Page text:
Exhibition review: Marvin Gaye Chetwynd, Nottingham Contemporary, Nottingham, until March 23 2014
A hideous giant creature that feeds off your inner thoughts is not perhaps the best advert for a show of fine art. But passers-by in Nottingham will be able to look through these gallery windows and see the grotesque sculpture move. Its stubby tentacles beckon you.
© David Sillitoe
Welcome to the world of Marvin Gaye Chetwynd, the artist formerly known as Spartacus Chetwynd, 2012 turner prize nominee and occasional beard wearer. If you like your artists to be eccentric, you will be more than impressed by her first solo show in a UK institution.
But Chetwynd is not primarily a sculptor or a painter. She is a prop and costume maker, plus director for goofy and occasionally ecstatic performances. Visitors to the gallery at certain times will be swept up in an exhibition which runs at two speeds: “high energy” and “low energy”.
On press day, the latter was in progress, but things were still lively enough. The Brain Bug looked out from its vulva-like mouth and waved from the darkness and a human hairball in pork pie hat and shades skittered around the gallery bleeping at interested parties.
Pop culture boffins might recognise both of these elements from film and TV. The telepathic alien is taken from the film Starship Troopers; the hirsute wanderer is a reincarnation of Cousin Itt from the Addams Family. Serious white walls give these cultish characters the element of true surprise.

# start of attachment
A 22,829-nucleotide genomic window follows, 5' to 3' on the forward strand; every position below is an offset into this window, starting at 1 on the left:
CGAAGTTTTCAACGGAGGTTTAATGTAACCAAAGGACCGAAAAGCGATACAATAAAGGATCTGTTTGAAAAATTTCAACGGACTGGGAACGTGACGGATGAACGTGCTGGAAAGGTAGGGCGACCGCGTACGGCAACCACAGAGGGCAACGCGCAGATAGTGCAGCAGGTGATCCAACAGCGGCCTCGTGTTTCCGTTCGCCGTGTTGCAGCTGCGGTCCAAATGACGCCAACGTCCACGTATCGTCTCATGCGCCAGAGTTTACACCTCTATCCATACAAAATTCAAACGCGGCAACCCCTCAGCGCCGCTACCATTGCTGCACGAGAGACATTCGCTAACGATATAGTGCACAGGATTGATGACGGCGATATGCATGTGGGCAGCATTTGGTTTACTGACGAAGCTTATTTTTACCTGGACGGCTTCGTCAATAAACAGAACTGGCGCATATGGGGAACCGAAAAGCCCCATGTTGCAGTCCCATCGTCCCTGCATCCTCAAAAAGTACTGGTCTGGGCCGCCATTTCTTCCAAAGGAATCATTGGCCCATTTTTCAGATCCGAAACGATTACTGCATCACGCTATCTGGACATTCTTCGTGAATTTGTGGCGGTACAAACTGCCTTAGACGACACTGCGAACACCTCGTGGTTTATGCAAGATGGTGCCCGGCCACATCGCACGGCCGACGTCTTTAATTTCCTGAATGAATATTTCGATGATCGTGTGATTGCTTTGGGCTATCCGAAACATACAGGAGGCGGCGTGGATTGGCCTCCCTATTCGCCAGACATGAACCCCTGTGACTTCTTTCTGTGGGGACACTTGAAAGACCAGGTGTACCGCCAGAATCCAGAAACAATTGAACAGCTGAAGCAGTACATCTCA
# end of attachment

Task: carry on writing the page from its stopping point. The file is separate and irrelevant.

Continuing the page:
© David Sillitoe
Having said that, there could be no better place for Chetwynd to do her thing. Yes, she makes work about cats and Star Wars, but previous work has also referred to Dickens and Karl Marx; this is the kind of freewheeling cultural commentary which some contemporary theorists love.
So if Slavoj Žižek made art, it might well look like this. Chetwynd comments on rapacious property developers in London, by modelling three of them as Jabba the Hut. She relates student debt in art schools to the artistic debt we all owe to Giotto. And his so his boulders form part of the show, or at least improvised cardboard facsimiles.
As for the performances, which are not to be missed, influences as far back as medieval Mummers’ plays are cited for these. And as gallery notes also point out, Futurist manifestos, Constructivist theatre and vaudeville are all in the mix. But the footnotes are all swept aside by an exuberant rush of pleasure as soon as Chetwynd’s amateurish props all come to life.
There were always going to be challenges with this show. For obvious reasons, the full cast cannot be there all the time; you cannot have a carnival lasting two months.
Three video pieces here, and a sound installation, can only hint at what’s to come. For the record there are four events scheduled to activate the Brain Bug. See below for details.
Chetwynd is an interesting artist, with an infectious enthusiasm which allows her to borrow wholesale from, say, a Studio Ghibli film, and give us a giant grinning Cat Bus which invites allcomers to climb on board.
Thanks to cheap materials, chiefly linen, such recreations retain a sense of fun. They appear knocked up by a talented art class. She knows what she likes and, unless you are one of performance art's many haters, you will probably like it too.
- Open 10am-7pm (6pm Saturday, 11am-5pm Sunday, closed Monday). Admission free. Follow the gallery on Twitter @Nottm_Contemp.
- Brain Bug performances on February 1 and 15, March 1 and 15, all at 2pm.
What do you think? Leave a comment below.
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